Please use this identifier to cite or link to this item: http://hdl.handle.net/123456789/467
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dc.contributor.authorWaikar, M. L.-
dc.date.accessioned2014-09-16T12:00:14Z-
dc.date.available2014-09-16T12:00:14Z-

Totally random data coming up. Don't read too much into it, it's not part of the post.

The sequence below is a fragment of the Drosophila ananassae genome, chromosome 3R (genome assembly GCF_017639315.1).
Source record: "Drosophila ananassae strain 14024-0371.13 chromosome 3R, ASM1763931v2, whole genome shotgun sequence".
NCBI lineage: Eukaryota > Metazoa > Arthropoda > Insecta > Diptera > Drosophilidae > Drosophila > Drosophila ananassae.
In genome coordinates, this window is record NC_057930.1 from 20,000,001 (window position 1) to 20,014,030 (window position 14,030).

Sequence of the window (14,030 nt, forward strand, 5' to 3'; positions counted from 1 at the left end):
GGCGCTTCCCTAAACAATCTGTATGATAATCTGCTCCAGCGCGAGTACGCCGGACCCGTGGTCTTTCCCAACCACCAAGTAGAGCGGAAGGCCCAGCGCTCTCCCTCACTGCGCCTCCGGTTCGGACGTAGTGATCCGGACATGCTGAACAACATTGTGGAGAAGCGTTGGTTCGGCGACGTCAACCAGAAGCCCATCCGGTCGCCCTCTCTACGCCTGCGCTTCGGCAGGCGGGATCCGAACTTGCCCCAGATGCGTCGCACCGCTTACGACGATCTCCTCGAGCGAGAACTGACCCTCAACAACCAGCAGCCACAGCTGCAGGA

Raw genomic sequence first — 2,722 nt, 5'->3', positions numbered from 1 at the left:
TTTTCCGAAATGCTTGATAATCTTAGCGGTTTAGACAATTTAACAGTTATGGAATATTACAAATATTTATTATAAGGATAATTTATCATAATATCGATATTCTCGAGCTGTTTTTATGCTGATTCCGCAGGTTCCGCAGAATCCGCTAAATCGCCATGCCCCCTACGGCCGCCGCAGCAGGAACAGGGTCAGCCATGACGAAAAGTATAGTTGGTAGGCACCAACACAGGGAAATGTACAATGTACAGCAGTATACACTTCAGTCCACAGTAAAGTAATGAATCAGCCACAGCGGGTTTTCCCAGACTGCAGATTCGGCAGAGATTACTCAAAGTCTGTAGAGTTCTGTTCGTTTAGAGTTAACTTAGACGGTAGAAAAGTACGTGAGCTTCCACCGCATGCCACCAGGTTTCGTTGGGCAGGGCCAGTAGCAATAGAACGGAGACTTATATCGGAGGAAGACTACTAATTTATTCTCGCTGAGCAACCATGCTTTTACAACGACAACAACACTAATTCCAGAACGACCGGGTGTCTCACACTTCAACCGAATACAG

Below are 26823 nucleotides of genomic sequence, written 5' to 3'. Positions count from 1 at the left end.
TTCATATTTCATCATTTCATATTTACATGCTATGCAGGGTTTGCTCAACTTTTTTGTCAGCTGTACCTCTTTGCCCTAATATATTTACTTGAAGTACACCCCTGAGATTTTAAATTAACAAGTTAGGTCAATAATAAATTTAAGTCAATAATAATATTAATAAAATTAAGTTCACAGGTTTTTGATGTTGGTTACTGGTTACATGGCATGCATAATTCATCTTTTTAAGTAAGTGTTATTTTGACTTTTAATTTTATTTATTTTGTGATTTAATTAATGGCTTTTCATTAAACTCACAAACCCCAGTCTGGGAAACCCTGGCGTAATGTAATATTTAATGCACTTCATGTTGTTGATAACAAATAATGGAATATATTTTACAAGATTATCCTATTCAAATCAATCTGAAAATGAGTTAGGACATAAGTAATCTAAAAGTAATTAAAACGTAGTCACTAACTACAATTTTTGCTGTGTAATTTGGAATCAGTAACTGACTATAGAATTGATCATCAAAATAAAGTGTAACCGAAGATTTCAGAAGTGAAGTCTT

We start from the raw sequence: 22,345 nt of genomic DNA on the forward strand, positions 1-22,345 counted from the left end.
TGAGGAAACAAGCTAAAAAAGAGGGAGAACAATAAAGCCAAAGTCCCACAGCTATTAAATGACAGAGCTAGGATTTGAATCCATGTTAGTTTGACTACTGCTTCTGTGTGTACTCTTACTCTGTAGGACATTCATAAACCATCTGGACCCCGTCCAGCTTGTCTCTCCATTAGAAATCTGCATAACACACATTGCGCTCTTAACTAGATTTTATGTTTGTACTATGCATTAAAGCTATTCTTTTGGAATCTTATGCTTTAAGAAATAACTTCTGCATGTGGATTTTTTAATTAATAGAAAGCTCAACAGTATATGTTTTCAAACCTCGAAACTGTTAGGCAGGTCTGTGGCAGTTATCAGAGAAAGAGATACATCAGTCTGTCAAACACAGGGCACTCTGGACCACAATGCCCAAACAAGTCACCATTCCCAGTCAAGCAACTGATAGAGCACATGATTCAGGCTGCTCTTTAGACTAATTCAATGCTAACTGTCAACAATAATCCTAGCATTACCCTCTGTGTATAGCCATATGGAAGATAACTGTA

dc.date.issued1989-
dc.identifierPh.Den_US
dc.identifier.urihttp://hdl.handle.net/123456789/467-
dc.guideSrivastava, D.K.-